Kenyan President Uhuru Kenyatta flagged off the powerful 2021 Safari Rally at the Kenyatta International Convention Centre on Thursday.
Kenyans lined up on busy highways to catch a glimpse of the rally cars being driven by not only Kenyan drivers but also world rally champions who had never rallied in Africa before.
Kiprop Kihara, one of the many rally enthusiasts who stood on the highways to watch the racing cars, told Anadolu Agency: “I am rooting for team Kenya. Our guests have never been to our roads, which are challenging to navigate. I wish all drivers a successful rally.”
Tabitha Joan Nduku, another spectataor, told Anadolu Agency: “I am taking an off from work because of the rally. Most of the activities are over the weekend, but I can’t wait to be part of this historic moment for Kenya.”
The World Rally Championship (WRC) Safari rally is back in Kenya for the first time since 1992 and will see competitors battling it out at the 48,000-acre (1,9425-hectare) Soysambu Conservancy against a backdrop of giraffes, wildebeest, elephants, zebras, lions and leopards among other wild animals.
While flagging off the vehicles, Kenyatta said that over the years the rally has maintained its rough and tough reputation. He welcomed the rally back to Kenya after nearly 20 years, noting that many industries had been affected by the exit of the WRC from Kenya.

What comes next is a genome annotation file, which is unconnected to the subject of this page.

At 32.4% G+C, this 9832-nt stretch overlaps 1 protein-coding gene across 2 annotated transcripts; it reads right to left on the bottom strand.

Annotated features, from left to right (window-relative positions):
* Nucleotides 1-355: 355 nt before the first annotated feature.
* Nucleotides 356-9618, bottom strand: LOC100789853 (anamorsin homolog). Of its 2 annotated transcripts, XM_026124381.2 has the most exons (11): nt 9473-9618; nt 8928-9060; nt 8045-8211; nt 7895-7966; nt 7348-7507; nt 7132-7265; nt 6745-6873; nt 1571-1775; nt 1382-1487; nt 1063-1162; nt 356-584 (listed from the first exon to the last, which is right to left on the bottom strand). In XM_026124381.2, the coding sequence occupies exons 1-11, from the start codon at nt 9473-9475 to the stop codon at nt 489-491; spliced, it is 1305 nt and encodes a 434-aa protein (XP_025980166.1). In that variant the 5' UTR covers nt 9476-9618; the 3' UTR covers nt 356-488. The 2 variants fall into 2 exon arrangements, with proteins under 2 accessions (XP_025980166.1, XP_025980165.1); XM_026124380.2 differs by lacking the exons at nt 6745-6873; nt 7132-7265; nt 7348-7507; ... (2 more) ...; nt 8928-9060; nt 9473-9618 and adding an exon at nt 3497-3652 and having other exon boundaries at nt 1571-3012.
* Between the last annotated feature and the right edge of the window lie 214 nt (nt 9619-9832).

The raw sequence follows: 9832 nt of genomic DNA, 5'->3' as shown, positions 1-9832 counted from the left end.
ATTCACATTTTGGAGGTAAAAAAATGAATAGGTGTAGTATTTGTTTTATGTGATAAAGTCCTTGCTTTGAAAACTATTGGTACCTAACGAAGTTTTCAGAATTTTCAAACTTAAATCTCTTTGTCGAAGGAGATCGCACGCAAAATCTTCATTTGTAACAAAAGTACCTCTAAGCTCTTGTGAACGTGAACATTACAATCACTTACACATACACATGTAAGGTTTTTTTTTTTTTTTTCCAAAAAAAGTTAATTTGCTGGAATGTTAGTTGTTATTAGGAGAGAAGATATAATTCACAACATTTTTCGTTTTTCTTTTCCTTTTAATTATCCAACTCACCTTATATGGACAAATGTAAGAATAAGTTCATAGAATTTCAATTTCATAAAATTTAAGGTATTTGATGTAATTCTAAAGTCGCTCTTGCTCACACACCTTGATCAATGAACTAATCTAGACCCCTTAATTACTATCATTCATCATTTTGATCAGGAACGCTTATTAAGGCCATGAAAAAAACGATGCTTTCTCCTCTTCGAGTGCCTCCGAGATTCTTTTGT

“In 2002, Kenya’s safari rally was dropped from the WRC and downgraded to the Africa rally championship, adversely affecting the sport as well as the sectors related to the motor industry that had flourished before for many years. I look forward to witnessing the expertise of the rally drivers in the coming days,” he added.
Kenyatta said the government is using the race to spread awareness of road safety in Kenya and the adverse impacts of road accidents.
The rally has attracted a lot of local and foreign tourists, Kenya’s Minister for Sports Amina Mohamed told local media, adding Kenya is set to earn more than 6 billion Kenyan shillings ($55 million) due to the event.
Kenya’s Safari Rally was notorious for being the toughest route in the series renowned for almost impassable, hard to traverse, open, soft, bumpy, rocky and gravel roads.
The return of the World Rally Championship to Kenya and Africa comes 19 years after being removed from the calendar due to a lack of finance. The iconic rally was first held in Kenya in 1953 to commemorate the coronation of Britain’s Queen Elizabeth II.
The mythical Safari Rally in Kenya will run through June 27.